Shoes today particularly joggers or runners seem to have more technical features than shoe.
Flexibility in the right places.
Stability or Motion control.
Traction on road or trails.
Tortional stability – stiff where needed.
(list courtesy of https://www.active.com/running/articles/running-shoe-guide-for-dummies)
are all meant to improve our running walking exercise experience, but what is all this really doing to our feet and legs?
Is this constant disconnect between our feet and the ground actually weakening our feet, collapsing arches, shortening tendons and calf muscles and prompting more injuries?
Sure for contact sports protective footwear is essential, you won’t gt a run on the soccer field without a good pair of boots, and for some of us with major structural imbalances extra support is critical.
But for basic Primal fitness exercise, there are a few options that have been around for a while, but I too have only recently started wearing….and loving.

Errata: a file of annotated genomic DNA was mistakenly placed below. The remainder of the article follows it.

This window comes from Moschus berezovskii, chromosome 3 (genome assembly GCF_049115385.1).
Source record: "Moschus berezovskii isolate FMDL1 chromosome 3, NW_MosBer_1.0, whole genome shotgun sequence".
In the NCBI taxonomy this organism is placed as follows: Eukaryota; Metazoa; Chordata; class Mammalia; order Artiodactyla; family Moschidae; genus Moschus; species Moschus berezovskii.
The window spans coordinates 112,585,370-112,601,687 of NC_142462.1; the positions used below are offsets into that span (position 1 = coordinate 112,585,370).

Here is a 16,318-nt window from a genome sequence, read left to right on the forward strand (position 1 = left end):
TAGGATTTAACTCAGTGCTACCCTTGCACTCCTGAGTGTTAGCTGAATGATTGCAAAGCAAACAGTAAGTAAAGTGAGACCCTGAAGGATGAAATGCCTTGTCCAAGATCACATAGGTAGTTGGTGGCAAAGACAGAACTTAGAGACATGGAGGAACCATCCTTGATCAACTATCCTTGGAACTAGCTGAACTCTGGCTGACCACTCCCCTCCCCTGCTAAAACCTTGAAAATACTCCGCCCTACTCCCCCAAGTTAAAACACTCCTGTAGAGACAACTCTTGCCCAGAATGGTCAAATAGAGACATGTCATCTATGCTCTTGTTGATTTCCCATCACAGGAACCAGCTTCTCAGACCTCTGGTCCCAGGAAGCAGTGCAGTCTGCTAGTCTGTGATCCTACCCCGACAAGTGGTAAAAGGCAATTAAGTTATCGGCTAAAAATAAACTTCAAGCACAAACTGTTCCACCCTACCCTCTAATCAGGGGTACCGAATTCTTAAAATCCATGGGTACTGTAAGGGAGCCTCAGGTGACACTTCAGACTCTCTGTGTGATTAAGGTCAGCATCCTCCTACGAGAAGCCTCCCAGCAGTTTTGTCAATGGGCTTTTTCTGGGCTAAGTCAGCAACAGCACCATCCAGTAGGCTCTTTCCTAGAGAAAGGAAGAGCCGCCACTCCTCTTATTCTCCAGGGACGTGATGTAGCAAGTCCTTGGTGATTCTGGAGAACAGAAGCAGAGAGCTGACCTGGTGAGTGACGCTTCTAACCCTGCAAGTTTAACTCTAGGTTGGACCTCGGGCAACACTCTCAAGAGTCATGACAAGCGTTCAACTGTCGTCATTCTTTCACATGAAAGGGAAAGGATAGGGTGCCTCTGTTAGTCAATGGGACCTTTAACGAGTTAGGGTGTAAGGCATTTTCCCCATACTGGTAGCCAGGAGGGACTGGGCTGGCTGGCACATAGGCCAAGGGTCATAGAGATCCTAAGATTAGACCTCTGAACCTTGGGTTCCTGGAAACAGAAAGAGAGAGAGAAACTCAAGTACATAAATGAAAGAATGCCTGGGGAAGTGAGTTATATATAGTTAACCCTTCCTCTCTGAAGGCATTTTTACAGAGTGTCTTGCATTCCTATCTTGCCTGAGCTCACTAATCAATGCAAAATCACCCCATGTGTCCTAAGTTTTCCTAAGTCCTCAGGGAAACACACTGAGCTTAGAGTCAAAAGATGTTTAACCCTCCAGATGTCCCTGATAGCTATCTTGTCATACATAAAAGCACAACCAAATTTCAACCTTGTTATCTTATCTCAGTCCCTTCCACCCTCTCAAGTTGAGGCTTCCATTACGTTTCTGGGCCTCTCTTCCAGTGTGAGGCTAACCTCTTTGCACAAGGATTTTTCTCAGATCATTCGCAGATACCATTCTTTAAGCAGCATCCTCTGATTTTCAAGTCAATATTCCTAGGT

Minimal shoes typically mimic being barefoot, but with a little protection.
They are lightweight, have limited cushioning, are super flexible and have thin soles….and feel great to wear.
Research has shown they help naturally improve your “foot strength and arch function”
(Quote from Journal of Sport and Health Science “The effect of minimal shoes on arch structure and intrinsic foot muscle strength”)
If you give them a try, ease into them. By this I mean I started with Nike “Free” and after 12 months, moved to Vibram FiveFingers.
Firstly walking around the house, then walking outside and then short periods of exercise increasing gradually.
Initial arch and calve discomfort is expected until you adjust to them, but stop if you feel any pain.
I am Rod Bucton. This is Sports Adventure
I help busy over 40 year old fathers get fit, lean, strong and get out and play.
To apply for a free coaching call visit www.sportsadventure.com.au